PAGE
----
This article is a collective writing experiment undertaken by philosophers of education affiliated with the PESGB (Philosophy of Education Society of Great Britain). When asked to reflect on questions concerning the Philosophy of Education in a New Key in May 2020, it was unsurprising that the effects of the coronavirus pandemic on society and on education were foremost in our minds. We wanted to consider important philosophical and educational questions raised by the pandemic, while acknowledging that, first and foremost, it (...) is a human tragedy. With nearly a million deaths reported worldwide to date, and with everyone effected in one way or another by Covid-19, there is a degree of discomfort, and a responsibility to be sensitive, in reflecting and writing about it academically. Members of this ‘Covid Collective’ come from various countries, with perspectives from Great Britain and Ireland well represented, and we see academic practice as a globally connected enterprise, especially since the digital revolution in academic publishing. The concerns raised in this article relate to but move beyond Covid-19, reflecting the impact of neoliberalism [and other political developments] on geopolitics with educational concerns as central to our focus. (shrink)
There remains much to be learned from searching exploration of the great authors who have meditated on education. Montaigne is one such thinker and this essay endeavors to draw together the strands of his pedagogy and to demonstrate how they gain purchase in the business of teaching and learning. The article also proposes to supplement his vision with practical examples from fiction and autobiography. Perhaps the most striking theme is the need to be able to decentre from the comfort zone (...) of acquired beliefs and convictions and the crucial role played by conversation in cultivating the intellectual and moral openness in order to do so. At the heart of Montaigne’s writing on education is what can be called a pedagogy of conversation. (shrink)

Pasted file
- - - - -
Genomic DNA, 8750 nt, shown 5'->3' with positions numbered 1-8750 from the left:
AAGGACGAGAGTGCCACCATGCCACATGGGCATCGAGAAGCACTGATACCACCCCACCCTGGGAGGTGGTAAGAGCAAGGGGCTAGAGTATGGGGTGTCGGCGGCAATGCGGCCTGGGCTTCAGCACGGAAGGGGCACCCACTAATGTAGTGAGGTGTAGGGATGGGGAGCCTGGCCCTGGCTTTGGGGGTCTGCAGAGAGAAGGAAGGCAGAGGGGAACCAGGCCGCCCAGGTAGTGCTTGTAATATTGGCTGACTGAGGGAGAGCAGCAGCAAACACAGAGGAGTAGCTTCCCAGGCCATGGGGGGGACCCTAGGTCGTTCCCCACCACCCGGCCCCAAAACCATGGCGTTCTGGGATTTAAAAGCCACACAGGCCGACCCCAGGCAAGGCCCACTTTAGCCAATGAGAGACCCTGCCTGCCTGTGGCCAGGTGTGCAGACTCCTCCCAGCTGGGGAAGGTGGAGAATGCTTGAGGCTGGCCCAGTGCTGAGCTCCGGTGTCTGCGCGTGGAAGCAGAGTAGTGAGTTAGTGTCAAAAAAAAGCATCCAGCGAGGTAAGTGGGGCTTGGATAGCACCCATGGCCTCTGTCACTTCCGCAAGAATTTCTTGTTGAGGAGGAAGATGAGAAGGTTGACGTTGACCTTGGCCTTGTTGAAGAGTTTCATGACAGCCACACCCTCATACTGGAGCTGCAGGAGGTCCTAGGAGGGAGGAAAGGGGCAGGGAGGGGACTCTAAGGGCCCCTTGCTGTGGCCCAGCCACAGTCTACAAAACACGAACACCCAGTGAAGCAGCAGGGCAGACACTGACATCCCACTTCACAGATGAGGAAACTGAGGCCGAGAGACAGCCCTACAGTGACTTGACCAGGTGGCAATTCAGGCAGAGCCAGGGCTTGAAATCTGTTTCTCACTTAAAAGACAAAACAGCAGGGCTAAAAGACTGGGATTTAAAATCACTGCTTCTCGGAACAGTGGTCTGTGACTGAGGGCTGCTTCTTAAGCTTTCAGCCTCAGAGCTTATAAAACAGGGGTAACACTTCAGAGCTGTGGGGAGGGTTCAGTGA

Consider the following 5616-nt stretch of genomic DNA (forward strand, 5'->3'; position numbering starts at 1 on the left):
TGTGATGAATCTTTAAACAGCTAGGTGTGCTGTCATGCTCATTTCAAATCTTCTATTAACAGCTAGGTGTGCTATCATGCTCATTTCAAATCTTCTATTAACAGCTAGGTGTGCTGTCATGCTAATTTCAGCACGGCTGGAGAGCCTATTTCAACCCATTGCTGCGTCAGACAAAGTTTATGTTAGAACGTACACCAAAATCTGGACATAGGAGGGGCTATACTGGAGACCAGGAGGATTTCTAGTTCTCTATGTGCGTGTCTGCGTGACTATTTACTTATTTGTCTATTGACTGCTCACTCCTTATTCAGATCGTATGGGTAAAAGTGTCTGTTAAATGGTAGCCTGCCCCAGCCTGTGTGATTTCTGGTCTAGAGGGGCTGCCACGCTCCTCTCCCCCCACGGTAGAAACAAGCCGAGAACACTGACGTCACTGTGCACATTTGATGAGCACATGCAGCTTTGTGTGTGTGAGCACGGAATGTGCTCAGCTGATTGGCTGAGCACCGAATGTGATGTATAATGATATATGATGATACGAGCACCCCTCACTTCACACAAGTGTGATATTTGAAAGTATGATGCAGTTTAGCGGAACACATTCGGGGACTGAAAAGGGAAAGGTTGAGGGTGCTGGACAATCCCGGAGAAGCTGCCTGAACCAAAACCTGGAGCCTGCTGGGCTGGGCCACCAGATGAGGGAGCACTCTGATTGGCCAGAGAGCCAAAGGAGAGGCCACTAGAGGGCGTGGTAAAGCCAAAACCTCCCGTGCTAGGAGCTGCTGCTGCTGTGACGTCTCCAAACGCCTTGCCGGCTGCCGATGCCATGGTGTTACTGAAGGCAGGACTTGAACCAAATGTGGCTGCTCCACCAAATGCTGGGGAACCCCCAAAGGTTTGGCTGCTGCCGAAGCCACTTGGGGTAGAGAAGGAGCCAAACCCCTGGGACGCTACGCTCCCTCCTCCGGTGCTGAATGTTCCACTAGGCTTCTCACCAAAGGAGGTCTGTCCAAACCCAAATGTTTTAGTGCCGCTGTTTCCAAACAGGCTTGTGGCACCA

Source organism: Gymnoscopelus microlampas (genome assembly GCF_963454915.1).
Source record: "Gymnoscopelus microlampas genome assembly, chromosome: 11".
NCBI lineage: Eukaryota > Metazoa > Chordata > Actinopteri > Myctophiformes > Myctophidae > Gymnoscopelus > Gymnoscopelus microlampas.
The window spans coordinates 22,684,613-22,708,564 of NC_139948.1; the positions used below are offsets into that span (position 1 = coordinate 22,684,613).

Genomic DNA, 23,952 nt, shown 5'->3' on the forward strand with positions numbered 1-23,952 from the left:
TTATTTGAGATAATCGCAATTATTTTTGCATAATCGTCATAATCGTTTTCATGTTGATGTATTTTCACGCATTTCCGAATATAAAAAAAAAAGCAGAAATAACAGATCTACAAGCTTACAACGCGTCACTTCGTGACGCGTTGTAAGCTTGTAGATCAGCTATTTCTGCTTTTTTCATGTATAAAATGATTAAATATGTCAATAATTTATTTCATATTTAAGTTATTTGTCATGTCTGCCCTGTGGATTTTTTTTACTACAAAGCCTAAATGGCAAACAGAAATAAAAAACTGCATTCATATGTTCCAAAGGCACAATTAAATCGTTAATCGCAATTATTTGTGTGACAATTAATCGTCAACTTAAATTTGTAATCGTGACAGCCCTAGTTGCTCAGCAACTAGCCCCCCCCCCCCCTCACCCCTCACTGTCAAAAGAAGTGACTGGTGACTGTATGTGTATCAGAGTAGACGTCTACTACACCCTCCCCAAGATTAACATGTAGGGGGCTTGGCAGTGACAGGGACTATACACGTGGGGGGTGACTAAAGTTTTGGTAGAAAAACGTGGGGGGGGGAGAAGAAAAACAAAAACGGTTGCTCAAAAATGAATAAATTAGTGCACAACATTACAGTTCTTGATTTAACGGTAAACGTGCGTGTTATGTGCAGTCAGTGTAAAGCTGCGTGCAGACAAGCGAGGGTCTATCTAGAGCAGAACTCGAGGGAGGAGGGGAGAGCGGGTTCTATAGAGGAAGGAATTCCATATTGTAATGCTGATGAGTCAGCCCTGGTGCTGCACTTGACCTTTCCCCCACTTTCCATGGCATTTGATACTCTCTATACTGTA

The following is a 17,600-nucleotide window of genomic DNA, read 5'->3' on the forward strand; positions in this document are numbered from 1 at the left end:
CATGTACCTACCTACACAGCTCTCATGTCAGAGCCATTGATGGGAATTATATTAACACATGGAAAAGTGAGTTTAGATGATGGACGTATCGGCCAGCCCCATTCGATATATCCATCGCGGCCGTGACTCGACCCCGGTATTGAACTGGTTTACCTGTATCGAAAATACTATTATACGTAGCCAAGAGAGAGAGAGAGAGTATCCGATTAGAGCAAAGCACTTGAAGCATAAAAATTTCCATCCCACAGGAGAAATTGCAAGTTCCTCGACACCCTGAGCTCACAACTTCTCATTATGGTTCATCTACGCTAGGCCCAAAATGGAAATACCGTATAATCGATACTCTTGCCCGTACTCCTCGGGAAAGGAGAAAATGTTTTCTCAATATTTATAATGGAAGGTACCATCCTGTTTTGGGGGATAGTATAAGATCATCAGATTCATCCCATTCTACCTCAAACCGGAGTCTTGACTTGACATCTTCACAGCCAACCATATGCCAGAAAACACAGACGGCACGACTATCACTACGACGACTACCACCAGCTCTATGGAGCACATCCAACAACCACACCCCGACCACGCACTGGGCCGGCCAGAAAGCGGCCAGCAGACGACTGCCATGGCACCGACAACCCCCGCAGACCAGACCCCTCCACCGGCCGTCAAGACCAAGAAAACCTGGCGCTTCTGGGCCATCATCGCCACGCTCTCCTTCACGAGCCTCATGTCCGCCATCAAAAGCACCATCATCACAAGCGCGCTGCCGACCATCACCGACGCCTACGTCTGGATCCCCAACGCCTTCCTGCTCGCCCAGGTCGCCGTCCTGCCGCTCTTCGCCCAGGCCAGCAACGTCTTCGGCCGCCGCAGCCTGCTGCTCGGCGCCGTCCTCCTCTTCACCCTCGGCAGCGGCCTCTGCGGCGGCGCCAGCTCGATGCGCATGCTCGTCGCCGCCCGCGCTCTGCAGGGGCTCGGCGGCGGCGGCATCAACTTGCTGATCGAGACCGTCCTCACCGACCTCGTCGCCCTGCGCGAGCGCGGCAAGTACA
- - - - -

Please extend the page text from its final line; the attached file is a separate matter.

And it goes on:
The work of Michael Oakeshott has retained a striking currency in philosophical discourse about education. This is hardly surprising in view of his influence on Paul Hirst and Richard Peters, two philosophers whose work had an enormous impact on educational thinking and practice in the English-speaking world. And, although much of the detail in educational debate may change, the fundamental underlying concerns regarding the conception of the person, the nature of knowledge and the moral life and their expression in educational (...) institutions and activities remain subject of disagreement. In the light of this continuing interest and of Oakeshott’s extensive writing on so many aspects of education, it is timely that a book be published on his thinking on the subject. (shrink)
This paper applies Oakeshott’s distinction between work and play to his philosophy of language education. The first part explores his critique of the vocational rationale for learning foreign languages and his affirmation of the intrinsic value or playful character of the activity. The second part of the article endeavours to give practical content to Oakeshott’s vision of studying language for the pleasure of the activity by drawing on sources that reflect the character of the experience in terms of playfulness.
This article explores, in the French context, an aspect of what Terence McLaughlin (1991) has described in an unpublished paper as the ‘dilemma of substantiality’ faced by any school system endeavouring to promote neutrality. In France, in order that the public or common school be genuinely open to all students, not only is the wearing of conspicuous religious symbols forbidden but so too is any direct teaching of religion. The cultural consequences resulting from this prohibition have led to the mandating (...) of cross-curricular teaching about religion. This article aims to show that the civic principles (la laïcité) on which this teaching is based pose in an acute and problematic form the ‘dilemma of substantiality’. (shrink)